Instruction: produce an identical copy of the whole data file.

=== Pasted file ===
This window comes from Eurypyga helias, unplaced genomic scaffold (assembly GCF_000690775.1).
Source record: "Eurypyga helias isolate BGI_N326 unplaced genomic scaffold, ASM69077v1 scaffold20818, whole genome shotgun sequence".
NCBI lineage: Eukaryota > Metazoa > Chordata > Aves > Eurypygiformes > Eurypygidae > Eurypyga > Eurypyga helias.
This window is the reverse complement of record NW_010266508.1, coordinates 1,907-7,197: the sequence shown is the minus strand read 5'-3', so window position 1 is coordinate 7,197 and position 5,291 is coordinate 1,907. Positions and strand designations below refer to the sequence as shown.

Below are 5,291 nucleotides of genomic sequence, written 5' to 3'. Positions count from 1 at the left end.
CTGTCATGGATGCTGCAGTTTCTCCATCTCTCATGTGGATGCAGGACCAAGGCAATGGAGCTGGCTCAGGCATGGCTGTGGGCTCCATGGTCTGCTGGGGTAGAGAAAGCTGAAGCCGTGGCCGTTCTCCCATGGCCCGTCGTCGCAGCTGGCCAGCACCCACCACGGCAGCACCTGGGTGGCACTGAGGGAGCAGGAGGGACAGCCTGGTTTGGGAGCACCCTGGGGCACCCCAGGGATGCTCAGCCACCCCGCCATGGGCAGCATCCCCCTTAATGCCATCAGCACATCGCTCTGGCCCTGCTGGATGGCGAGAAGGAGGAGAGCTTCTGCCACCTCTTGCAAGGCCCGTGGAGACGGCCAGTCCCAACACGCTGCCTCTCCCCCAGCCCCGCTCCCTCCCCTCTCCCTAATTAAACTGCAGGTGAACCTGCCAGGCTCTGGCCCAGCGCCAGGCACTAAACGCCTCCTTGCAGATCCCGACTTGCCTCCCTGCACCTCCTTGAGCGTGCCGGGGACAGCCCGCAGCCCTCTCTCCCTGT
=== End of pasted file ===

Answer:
This window comes from Eurypyga helias, unplaced genomic scaffold (assembly GCF_000690775.1).
Source record: "Eurypyga helias isolate BGI_N326 unplaced genomic scaffold, ASM69077v1 scaffold20818, whole genome shotgun sequence".
NCBI lineage: Eukaryota > Metazoa > Chordata > Aves > Eurypygiformes > Eurypygidae > Eurypyga > Eurypyga helias.
This window is the reverse complement of record NW_010266508.1, coordinates 1,907-7,197: the sequence shown is the minus strand read 5'-3', so window position 1 is coordinate 7,197 and position 5,291 is coordinate 1,907. Positions and strand designations below refer to the sequence as shown.

Below are 5,291 nucleotides of genomic sequence, written 5' to 3'. Positions count from 1 at the left end.
CTGTCATGGATGCTGCAGTTTCTCCATCTCTCATGTGGATGCAGGACCAAGGCAATGGAGCTGGCTCAGGCATGGCTGTGGGCTCCATGGTCTGCTGGGGTAGAGAAAGCTGAAGCCGTGGCCGTTCTCCCATGGCCCGTCGTCGCAGCTGGCCAGCACCCACCACGGCAGCACCTGGGTGGCACTGAGGGAGCAGGAGGGACAGCCTGGTTTGGGAGCACCCTGGGGCACCCCAGGGATGCTCAGCCACCCCGCCATGGGCAGCATCCCCCTTAATGCCATCAGCACATCGCTCTGGCCCTGCTGGATGGCGAGAAGGAGGAGAGCTTCTGCCACCTCTTGCAAGGCCCGTGGAGACGGCCAGTCCCAACACGCTGCCTCTCCCCCAGCCCCGCTCCCTCCCCTCTCCCTAATTAAACTGCAGGTGAACCTGCCAGGCTCTGGCCCAGCGCCAGGCACTAAACGCCTCCTTGCAGATCCCGACTTGCCTCCCTGCACCTCCTTGAGCGTGCCGGGGACAGCCCGCAGCCCTCTCTCCCTGT